Trump budget plan boosts Pentagon, trims State Dept, EPA -officials

WASHINGTON, Feb 26 (Reuters) - The White House on Monday will send federal departments a budget proposal containing the defense spending increase President Donald Trump promised, financed partly by cuts to the U.S. State Department, Environmental Protection Agency and other non-defense programs, two officials familiar with the proposal said.

One of the officials said Trump's request for the Pentagon included more money for shipbuilding, military aircraft and establishing "a more robust presence in key international waterways and chokepoints" such as the Strait of Hormuz and South China Sea.

A second official said the State Department's budget could be cut by as much as 30 percent, which would force a major restructuring of the department and elimination of programs.

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21 of the most imposing U.S. aircraft carriers

An aircraft director guides an F/A-18C Hornet onto a catapult aboard the aircraft carrier USS Harry S. Truman.

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The USS Nimitz conducts an aerial demonstration.

Photo courtesy: U.S. Navy photo by Mass Communication Specialist Seaman Aiyana S. Paschal/ Released

The Nimitz-class aircraft carrier USS Carl Vinson (CVN 70) transits the Strait of Hormuz.

Photo courtesy: U.S. Navy/Mass Communication Specialist 3rd Class John Grandin

Sailors scrub down the flight deck of the aircraft carrier USS George Washington (CVN 73).

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Sailors man the rails of the Nimitz-class aircraft carrier USS Ronald Reagan (CVN 76) while departing Naval Base Coronado (NBC).

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PCU Gerald R. Ford is floated for the first time.

Photo courtesy: U.S. Navy photo by Mass Communication Specialist 1st Class Joshua J. Wahl/Released

Blue Angels fly over USS George H.W. Bush in the Atlantic ocean.

Photo courtesy: U.S. Navy photo by Mass Communication Specialist 1st Class Terrence Siren/Released

USS John C. Stennis conducts flight operations.

Photo courtesy: U.S. Navy photo by Mass Communication Specialist Seaman Matthew Martino/Released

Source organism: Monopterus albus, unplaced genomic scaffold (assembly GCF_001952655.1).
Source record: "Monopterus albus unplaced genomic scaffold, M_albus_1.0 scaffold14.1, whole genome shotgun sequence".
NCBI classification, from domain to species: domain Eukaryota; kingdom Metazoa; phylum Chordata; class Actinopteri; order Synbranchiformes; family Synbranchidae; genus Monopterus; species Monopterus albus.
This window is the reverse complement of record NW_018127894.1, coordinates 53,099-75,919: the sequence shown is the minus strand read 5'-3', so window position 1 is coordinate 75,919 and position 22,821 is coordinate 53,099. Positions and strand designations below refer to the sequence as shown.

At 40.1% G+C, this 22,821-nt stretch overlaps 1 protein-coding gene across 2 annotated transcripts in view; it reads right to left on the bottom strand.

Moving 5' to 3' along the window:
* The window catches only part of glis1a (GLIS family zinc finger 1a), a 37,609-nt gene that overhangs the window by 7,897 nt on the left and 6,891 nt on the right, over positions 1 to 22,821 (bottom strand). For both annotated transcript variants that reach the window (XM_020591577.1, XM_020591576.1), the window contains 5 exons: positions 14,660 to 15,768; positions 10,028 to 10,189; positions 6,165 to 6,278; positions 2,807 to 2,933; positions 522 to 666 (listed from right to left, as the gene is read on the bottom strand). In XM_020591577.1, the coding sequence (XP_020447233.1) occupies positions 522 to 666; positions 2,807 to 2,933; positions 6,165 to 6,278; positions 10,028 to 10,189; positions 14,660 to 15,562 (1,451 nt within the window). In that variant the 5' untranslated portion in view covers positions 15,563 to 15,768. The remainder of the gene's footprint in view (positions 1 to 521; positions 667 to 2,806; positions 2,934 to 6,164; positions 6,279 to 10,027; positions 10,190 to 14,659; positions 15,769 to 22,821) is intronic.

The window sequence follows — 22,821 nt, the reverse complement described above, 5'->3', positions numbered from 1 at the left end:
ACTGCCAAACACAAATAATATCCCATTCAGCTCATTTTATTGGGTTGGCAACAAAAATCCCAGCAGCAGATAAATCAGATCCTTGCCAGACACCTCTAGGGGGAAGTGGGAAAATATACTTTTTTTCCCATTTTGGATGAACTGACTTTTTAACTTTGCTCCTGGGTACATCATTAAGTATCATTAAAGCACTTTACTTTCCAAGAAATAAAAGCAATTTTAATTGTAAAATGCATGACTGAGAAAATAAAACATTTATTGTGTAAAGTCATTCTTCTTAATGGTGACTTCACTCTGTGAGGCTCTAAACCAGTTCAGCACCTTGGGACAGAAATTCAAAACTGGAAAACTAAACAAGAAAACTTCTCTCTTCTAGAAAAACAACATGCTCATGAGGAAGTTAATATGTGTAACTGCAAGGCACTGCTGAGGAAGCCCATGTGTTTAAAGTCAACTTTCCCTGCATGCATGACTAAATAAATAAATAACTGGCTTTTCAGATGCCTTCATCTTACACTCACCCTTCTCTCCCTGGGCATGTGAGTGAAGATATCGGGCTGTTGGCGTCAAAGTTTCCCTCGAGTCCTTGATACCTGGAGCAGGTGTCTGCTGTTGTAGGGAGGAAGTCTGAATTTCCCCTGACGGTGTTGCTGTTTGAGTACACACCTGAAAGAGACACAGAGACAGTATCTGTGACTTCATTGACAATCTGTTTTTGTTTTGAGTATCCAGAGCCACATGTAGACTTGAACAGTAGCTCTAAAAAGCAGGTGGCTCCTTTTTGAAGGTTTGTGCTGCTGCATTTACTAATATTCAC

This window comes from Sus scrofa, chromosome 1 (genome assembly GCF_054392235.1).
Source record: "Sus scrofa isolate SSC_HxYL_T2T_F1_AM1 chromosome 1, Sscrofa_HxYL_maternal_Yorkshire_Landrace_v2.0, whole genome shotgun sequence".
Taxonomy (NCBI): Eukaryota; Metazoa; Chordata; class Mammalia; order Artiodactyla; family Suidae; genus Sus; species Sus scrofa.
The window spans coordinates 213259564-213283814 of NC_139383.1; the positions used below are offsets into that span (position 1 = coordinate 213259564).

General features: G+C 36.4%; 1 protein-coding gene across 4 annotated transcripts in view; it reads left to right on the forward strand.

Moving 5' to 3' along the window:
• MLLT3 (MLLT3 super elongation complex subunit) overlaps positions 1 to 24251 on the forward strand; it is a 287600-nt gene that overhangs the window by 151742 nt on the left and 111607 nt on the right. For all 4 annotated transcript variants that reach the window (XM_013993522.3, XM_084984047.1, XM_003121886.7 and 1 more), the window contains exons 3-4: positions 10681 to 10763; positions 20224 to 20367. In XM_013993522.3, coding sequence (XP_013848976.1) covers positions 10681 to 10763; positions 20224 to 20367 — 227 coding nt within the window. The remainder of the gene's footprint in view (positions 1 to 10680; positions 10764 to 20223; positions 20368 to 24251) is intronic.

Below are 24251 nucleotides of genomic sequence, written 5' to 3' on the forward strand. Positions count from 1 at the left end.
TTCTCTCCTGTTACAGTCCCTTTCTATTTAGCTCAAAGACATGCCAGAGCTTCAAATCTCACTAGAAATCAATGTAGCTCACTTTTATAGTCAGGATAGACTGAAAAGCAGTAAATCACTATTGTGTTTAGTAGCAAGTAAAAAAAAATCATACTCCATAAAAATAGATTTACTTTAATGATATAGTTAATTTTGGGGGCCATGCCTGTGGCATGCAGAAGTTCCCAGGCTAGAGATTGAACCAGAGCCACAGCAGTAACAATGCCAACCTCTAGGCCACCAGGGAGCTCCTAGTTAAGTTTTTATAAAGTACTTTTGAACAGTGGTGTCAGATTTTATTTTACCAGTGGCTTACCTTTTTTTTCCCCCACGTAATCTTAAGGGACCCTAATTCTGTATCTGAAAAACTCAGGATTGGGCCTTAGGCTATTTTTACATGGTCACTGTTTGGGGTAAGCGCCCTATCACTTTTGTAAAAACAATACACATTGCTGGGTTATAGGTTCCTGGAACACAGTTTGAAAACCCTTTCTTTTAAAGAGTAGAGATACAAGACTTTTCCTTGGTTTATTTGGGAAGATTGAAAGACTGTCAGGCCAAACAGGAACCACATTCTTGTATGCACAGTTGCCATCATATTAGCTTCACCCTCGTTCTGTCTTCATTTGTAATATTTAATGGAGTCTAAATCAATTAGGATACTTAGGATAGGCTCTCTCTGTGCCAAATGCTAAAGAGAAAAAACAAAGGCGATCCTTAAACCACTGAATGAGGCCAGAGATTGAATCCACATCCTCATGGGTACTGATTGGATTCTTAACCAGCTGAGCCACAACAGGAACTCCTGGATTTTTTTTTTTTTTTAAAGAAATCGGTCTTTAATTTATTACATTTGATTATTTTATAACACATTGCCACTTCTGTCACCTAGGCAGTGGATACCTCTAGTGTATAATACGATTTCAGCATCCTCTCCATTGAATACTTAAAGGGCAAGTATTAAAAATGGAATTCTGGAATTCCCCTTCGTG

Sailors man the rails as the aircraft carrier USS Nimitz (CVN 68) enters Pearl Harbor.

Photo courtesy: U.S. Navy photo by Mass Communication Specialist Seaman Apprentice Kelly M. Agee/Released

USS Carl Vinson is underway in the Arabian Gulf.

Photo courtesy: U.S. Navy photo by Mass Communication Specialist 2nd Class Alex King/Released

Sailors observe as the aircraft carrier USS John C. Stennis sails alongside the aircraft carrier USS Ronald Reagan.

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The aircraft carrier USS George Washington (CVN 73), center-right, leads the George Washington Carrier Strike Group.

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The aircraft carrier USS Ronald Reagan transports Sailors’ vehicles.

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The Nimitz-class aircraft carrier USS Carl Vinson (CVN 70) departs San Francisco.

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USS Harry S. Truman performs swing checks.

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F/A-18 Hornets demonstrate air power over the aircraft carrier USS John C. Stennis (CVN 74).

Photo courtesy: U.S. Navy photo by Mass Communication Specialist Seaman Apprentice Ignacio D. Perez/Released

The Nimitz-class aircraft carrier USS Carl Vinson (CVN 70) transits the Strait of Hormuz.

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USS Enterprise is underway with the Enterprise Carrier Strike Group in the Atlantic Ocean.

Photo courtesy: U.S. Navy photo by Mass Communication Specialist Seaman Harry Andrew D. Gordon/Released

The Nimitz-class aircraft carrier USS John C. Stennis (CVN 74) returns to Joint Base Pearl Harbor-Hickam.

Photo courtesy: U.S. Navy Photo by Mass Communication Specialist 2nd Class Daniel Barker/Released

USS Abraham Lincoln and USS John C. Stennis join for a turnover of responsibility in the Arabian Sea.

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The officials requested anonymity because the draft budget had not been made public yet. The White House had no immediate comment.

Trump, in a speech to conservative activists on Friday, promised "one of the greatest military buildups in American history."

Some defense experts have questioned the need for a large increase in U.S. military spending, which already stands at roughly $600 billion annually. By contrast, the United States spends about $50 billion annually on the State Department and foreign assistance.

The amounts that Trump is proposing to add to the Pentagon budget and trim elsewhere are not yet publicly known.

The budget plans that the White House is expected to send to departments and agencies on Monday are just one stage in a lengthy process.

The agencies can argue for more funding, and final spending plans must be approved by the U.S. Congress.

Trump's budget assumes annual economic growth of 2.4 percent, the second official said. While campaigning for the presidency last year, Trump called for a "national goal" of 4 percent economic growth.

Treasury Secretary Steven Mnuchin, speaking on Fox News earlier on Sunday, said Trump's budget would not seek cuts in federal social programs such as Social Security and Medicare.

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